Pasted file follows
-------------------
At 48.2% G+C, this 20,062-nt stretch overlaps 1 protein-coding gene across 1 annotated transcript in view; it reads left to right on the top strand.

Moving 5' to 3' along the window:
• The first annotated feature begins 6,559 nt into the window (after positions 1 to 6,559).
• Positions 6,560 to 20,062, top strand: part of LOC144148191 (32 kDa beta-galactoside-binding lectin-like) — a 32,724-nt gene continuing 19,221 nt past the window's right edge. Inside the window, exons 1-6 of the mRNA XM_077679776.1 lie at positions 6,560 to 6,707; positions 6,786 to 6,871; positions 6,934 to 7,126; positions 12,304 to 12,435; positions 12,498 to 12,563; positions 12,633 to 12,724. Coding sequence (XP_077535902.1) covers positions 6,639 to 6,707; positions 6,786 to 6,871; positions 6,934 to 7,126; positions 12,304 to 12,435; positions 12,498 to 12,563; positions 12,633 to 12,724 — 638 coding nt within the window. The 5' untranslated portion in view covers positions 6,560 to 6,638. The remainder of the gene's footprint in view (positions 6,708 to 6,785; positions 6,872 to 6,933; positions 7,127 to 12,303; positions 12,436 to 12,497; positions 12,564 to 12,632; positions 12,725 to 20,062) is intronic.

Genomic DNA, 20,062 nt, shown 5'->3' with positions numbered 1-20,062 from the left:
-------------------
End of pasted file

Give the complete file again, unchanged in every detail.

At 48.2% G+C, this 20,062-nt stretch overlaps 1 protein-coding gene across 1 annotated transcript in view; it reads left to right on the top strand.

Moving 5' to 3' along the window:
• The first annotated feature begins 6,559 nt into the window (after positions 1 to 6,559).
• Positions 6,560 to 20,062, top strand: part of LOC144148191 (32 kDa beta-galactoside-binding lectin-like) — a 32,724-nt gene continuing 19,221 nt past the window's right edge. Inside the window, exons 1-6 of the mRNA XM_077679776.1 lie at positions 6,560 to 6,707; positions 6,786 to 6,871; positions 6,934 to 7,126; positions 12,304 to 12,435; positions 12,498 to 12,563; positions 12,633 to 12,724. Coding sequence (XP_077535902.1) covers positions 6,639 to 6,707; positions 6,786 to 6,871; positions 6,934 to 7,126; positions 12,304 to 12,435; positions 12,498 to 12,563; positions 12,633 to 12,724 — 638 coding nt within the window. The 5' untranslated portion in view covers positions 6,560 to 6,638. The remainder of the gene's footprint in view (positions 6,708 to 6,785; positions 6,872 to 6,933; positions 7,127 to 12,303; positions 12,436 to 12,497; positions 12,564 to 12,632; positions 12,725 to 20,062) is intronic.

Genomic DNA, 20,062 nt, shown 5'->3' with positions numbered 1-20,062 from the left: